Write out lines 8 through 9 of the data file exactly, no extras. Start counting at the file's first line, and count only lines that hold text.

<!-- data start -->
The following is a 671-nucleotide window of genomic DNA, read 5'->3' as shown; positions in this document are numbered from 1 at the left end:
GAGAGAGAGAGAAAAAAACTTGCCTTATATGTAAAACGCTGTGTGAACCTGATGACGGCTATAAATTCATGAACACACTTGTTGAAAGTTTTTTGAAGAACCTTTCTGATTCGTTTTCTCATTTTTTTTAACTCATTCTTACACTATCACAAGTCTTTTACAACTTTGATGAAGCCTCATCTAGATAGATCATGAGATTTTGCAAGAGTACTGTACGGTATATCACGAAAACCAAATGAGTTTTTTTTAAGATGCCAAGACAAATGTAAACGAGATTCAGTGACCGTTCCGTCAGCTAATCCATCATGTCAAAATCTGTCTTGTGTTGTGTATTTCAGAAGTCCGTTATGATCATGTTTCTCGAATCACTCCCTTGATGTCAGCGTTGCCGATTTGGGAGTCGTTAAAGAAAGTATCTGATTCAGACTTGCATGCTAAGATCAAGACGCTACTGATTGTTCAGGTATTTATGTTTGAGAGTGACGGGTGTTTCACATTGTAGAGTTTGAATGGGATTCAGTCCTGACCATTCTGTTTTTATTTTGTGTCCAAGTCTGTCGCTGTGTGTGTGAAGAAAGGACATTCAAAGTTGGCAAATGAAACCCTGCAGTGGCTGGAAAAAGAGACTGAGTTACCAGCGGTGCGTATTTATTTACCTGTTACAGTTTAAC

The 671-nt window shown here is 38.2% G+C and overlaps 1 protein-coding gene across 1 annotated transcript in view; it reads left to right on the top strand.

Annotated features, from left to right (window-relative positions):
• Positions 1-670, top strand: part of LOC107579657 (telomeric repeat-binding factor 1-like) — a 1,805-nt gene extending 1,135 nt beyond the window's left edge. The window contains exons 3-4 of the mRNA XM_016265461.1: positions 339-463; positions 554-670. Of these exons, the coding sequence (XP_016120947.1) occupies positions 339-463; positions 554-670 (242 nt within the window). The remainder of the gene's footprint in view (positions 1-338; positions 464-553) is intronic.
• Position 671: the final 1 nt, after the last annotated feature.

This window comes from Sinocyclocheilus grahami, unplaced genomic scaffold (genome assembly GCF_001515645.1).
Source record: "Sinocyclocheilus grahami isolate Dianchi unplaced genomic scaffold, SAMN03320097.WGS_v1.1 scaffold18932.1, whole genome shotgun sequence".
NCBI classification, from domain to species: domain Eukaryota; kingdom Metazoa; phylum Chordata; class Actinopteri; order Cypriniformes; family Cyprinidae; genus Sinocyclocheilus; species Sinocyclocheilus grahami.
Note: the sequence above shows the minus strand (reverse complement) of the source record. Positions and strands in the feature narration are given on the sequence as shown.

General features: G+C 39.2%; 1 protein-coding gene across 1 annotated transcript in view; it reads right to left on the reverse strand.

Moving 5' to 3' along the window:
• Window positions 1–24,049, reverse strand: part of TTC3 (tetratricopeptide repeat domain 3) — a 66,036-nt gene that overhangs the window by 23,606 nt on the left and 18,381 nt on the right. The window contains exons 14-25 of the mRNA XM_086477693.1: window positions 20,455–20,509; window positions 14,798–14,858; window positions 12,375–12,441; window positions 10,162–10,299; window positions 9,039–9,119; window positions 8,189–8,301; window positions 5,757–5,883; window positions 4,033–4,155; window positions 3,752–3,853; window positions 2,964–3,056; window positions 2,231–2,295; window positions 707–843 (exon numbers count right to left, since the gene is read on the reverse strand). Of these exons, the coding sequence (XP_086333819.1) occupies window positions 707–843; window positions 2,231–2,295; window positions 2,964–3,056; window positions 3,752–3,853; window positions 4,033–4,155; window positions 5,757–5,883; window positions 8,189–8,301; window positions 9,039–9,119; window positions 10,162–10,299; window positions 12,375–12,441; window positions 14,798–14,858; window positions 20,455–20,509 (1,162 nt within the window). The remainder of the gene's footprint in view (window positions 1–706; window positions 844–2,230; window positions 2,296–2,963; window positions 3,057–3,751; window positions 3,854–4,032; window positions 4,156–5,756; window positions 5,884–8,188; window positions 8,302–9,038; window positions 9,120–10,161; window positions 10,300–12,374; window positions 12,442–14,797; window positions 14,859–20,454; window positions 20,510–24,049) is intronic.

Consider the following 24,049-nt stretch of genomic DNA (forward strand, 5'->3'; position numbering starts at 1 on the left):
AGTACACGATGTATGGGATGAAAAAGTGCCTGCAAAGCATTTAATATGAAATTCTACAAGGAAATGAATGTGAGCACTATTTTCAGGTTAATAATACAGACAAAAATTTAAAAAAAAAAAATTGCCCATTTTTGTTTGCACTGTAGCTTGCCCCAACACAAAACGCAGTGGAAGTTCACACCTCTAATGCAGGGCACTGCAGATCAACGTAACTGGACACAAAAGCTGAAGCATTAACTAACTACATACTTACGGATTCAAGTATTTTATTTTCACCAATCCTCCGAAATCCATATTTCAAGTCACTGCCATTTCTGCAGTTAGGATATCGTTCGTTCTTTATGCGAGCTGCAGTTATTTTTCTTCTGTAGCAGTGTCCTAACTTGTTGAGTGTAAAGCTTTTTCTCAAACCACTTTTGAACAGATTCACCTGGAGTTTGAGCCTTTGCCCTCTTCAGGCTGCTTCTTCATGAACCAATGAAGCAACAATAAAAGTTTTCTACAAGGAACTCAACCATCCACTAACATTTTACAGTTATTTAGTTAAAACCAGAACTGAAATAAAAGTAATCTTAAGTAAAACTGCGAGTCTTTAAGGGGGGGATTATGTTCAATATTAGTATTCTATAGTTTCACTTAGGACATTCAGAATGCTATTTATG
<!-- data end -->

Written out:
Source record: "Sinocyclocheilus grahami isolate Dianchi unplaced genomic scaffold, SAMN03320097.WGS_v1.1 scaffold18932.1, whole genome shotgun sequence".
NCBI classification, from domain to species: domain Eukaryota; kingdom Metazoa; phylum Chordata; class Actinopteri; order Cypriniformes; family Cyprinidae; genus Sinocyclocheilus; species Sinocyclocheilus grahami.